House Judiciary Chairman Jim Jordan on Friday sent FBI Director Christopher Wray a letter requesting interviews with 16 bureau employees, whose testimony he said is “vital for carrying out our oversight.”
The Ohio Republican, who is seeking to prove that the federal government has been “weaponized” against conservatives, said he wants the FBI to work with the committee to arrange their interviews by March 8. The names of the 16 FBI employees are redacted in the letter.
“We expect your cooperation in this process,” Jordan told Wray.
CNN has reached out to the FBI for comment.
As CNN has previously reported, Jordan has touted the allegations of what he asserts are “dozens” of federal government whistleblowers who he says have come to his office with stories of discrimination and bias. But Democrats have raised questions about their legitimacy as whistleblowers and the relevance of their testimony.
As of Thursday, three of Jordan’s witnesses had come in for private interviews with House Judiciary Committee staff. None of them appear to have had their claims validated by government entities that grant federal whistleblower protection, sources familiar with their testimony said.
Separately, several other supposed whistleblowers who have not come in for interviews were suspended from the FBI for being at the US Capitol on January 6, 2021, according to multiple sources familiar with the committee’s work. This is a point Jordan has not shied away from, using the accounts of “several whistleblowers” in a May 2022 letter to accuse the FBI of “retaliating against employees” for engaging in “protected First Amendment activity on January 6.” Jordan added in the 2022 letter that he had been told that none of these whistleblowers were inside the US Capitol, charged with any crime or contacted by law enforcement about their actions.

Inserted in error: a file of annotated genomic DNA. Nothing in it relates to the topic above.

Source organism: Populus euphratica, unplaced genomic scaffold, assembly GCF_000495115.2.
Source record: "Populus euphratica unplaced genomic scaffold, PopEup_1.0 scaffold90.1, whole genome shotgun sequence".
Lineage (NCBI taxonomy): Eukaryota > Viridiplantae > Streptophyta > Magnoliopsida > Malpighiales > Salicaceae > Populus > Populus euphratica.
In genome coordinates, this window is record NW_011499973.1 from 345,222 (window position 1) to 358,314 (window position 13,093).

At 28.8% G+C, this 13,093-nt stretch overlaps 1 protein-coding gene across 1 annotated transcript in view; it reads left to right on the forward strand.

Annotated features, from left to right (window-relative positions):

For more than a year, Jordan has made whistleblower allegations a central part of his campaign to uncover what he claims is political bias inside the federal government, including drafting a 1,000-page report last year that leans heavily on claims by government employees alleging political interference by both the Justice Department and the FBI.
That report and the groundswell of support among House Republicans helped lead to the creation of an entire House Judiciary subcommittee that Jordan now leads – the Select Subcommittee on the Weaponization of the Federal Government – which is helming the whistleblower interviews.